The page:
Conspiracy theorist Alex Jones backs off ‘Pizzagate’ claims

Paul Farhl — Washington Post March 24, 2017

Alex Jones as he appeared on the BBC. Click to enlarge

Alex Jones as he appeared on the BBC. Click to enlarge

Alex Jones, the conspiracy-loving media personality, apologized Friday for his role in promoting “Pizzagate,” the baseless viral story that a Washington pizza restaurant was the locale of a child sex-abuse ring run by Hillary Clinton and her campaign chairman, John Podesta.

In a surprising and rare bit of backtracking, Jones posted a six-minute video on his website, InfoWars,” in which he read a prepared statement formally distancing himself and his site from what became a textbook story of fake news run amok. He addressed his apology to James Alefantis, the owner of Comet Ping Pong, the restaurant that was the supposed locale of the alleged conspiracy last year.

“I made comments about Mr. Alefantis that in hindsight I regret, and for which I apologize to him,” Jones said. “We relied on third-party accounts of alleged activities and conduct at the restaurant. We also relied on accounts of [two] reporters who are no longer with us.”

He added, “To my knowledge today, neither Mr. Alefantis nor his restaurant Comet Ping Pong, were involved in any human trafficking as was part of the theories about Pizzagate.” The story, he said, “was based upon what we now believe was an incorrect narrative.”

Jones, a staunch supporter of Donald Trump during the presidential campaign, offered no comment or apology to Clinton or Podesta for outlandish statements about their alleged involvement in the abuse of hundreds of children.

Jones didn’t say what prompted his apology but it may have been motivated by a letter Alefantis wrote to him in February. The letter demands an apology and retraction for InfoWars’ postings about Pizzagate; it does not threaten legal action, but refers to what Alefantis describes as “defaming” comments by InfoWars.

But the timing of Jones’s apology suggests he was concerned about a potential lawsuit. Under Texas law, the Austin-based Jones had to retract or apologize for the stories by Friday — one full month after receiving Alefantis’s letter — to avoid exposing InfoWars to punitive damages in a libel suit.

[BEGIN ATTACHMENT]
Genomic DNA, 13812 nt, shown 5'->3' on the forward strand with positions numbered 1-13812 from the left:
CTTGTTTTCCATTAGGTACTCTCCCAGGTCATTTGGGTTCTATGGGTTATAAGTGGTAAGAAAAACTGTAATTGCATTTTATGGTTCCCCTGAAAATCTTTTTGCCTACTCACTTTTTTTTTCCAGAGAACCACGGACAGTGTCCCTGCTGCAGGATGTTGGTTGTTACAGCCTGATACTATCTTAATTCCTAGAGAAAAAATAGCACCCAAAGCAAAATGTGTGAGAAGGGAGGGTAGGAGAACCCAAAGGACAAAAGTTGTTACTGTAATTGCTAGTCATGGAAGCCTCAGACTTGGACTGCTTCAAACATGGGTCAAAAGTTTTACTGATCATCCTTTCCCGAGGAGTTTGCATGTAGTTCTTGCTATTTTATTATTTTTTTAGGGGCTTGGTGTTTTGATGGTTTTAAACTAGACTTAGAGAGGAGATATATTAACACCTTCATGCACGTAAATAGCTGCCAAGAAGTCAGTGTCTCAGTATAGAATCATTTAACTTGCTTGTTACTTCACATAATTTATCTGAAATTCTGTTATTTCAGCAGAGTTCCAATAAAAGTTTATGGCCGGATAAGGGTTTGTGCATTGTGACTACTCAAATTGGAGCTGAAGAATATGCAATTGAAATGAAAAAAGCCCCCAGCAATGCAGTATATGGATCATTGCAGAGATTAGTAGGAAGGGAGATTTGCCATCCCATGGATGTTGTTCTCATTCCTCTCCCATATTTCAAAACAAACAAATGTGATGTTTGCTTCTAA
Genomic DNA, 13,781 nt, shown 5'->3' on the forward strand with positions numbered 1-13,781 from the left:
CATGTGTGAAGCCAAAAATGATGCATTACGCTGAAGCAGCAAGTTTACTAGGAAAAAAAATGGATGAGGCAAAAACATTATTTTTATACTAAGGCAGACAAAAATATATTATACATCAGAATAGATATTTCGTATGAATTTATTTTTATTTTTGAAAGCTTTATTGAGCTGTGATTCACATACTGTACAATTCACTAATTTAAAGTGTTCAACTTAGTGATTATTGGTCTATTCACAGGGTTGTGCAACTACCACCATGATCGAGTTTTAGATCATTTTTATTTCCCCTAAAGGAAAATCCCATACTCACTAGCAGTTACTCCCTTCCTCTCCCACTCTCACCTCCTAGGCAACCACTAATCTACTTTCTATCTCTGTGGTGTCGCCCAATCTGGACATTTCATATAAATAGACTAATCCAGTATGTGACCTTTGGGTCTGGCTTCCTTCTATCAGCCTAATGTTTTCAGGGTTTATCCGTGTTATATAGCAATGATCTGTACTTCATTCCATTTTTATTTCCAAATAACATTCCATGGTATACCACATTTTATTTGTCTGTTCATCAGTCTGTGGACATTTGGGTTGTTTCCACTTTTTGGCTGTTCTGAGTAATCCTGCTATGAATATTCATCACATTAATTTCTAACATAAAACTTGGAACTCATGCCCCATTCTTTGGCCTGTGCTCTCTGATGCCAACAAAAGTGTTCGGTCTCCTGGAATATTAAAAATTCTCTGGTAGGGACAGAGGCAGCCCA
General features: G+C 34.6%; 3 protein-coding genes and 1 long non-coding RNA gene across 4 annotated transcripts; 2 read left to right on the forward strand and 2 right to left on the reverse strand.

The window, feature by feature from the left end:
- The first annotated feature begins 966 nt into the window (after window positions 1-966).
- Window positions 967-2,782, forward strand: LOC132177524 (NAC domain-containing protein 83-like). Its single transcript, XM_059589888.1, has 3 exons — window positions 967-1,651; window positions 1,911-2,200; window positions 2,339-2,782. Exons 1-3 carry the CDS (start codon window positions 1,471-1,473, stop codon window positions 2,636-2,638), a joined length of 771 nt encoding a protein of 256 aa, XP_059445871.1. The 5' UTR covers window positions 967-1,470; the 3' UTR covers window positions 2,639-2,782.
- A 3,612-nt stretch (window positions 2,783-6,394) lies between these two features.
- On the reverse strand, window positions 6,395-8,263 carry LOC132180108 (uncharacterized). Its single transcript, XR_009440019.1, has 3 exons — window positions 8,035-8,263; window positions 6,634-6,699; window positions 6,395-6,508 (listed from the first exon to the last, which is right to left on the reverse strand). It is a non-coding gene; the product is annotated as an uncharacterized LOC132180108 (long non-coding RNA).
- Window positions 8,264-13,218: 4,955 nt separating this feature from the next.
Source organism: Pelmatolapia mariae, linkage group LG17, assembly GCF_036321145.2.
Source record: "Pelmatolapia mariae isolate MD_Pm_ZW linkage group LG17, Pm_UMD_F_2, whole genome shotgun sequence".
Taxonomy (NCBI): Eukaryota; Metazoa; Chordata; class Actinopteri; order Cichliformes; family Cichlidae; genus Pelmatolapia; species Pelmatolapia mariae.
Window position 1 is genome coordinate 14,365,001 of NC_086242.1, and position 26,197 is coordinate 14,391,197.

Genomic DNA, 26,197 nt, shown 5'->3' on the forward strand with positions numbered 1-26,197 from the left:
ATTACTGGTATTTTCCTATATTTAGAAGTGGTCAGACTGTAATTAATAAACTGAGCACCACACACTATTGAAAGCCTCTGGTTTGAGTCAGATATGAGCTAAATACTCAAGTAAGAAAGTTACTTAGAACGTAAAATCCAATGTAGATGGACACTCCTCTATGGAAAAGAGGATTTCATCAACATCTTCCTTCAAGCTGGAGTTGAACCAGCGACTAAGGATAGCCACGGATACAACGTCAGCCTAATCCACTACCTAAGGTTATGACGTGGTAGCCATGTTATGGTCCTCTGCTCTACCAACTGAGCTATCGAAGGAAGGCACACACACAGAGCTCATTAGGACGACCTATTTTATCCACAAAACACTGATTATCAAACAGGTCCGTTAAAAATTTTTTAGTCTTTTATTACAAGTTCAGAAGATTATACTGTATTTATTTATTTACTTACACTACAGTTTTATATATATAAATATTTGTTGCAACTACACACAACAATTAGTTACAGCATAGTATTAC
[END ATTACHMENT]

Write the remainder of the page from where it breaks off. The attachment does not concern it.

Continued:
In a statement, Alefantis said, “I am pleased that Mr. Jones has apologized and admitted that he and his employees repeatedly spread falsehoods about me and my restaurant. I wish that he would have made this admission and apology months ago. And his apology, while welcome, does nothing to address the harm he and his company have done to me, my business, and my community.”

A spokeswoman for Alefantis said Friday that Alefantis and his attorney “continue to evaluate our legal claims.”

As the story spread, Alefantis and his employees received multiple death threats. The rumors culminated in December when a North Carolina man, Edgar Madisson Welch, came to the restaurant with a loaded assault rifle and handgun in what he called an attempt to investigate the claims. He fired the rifle several times while inside the restaurant, according to court documents.

Welch coincidentally pleaded guilty on Friday to weapons and assault charges in an agreement with federal prosecutors in the District.

InfoWars wasn’t the principal progenitor of the false story. The story spread primarily through such user-generated sites as Reddit and 4chan, as well as through fake-news websites and social media.

 

Continues …

Comments are closed, but trackbacks and pingbacks are open.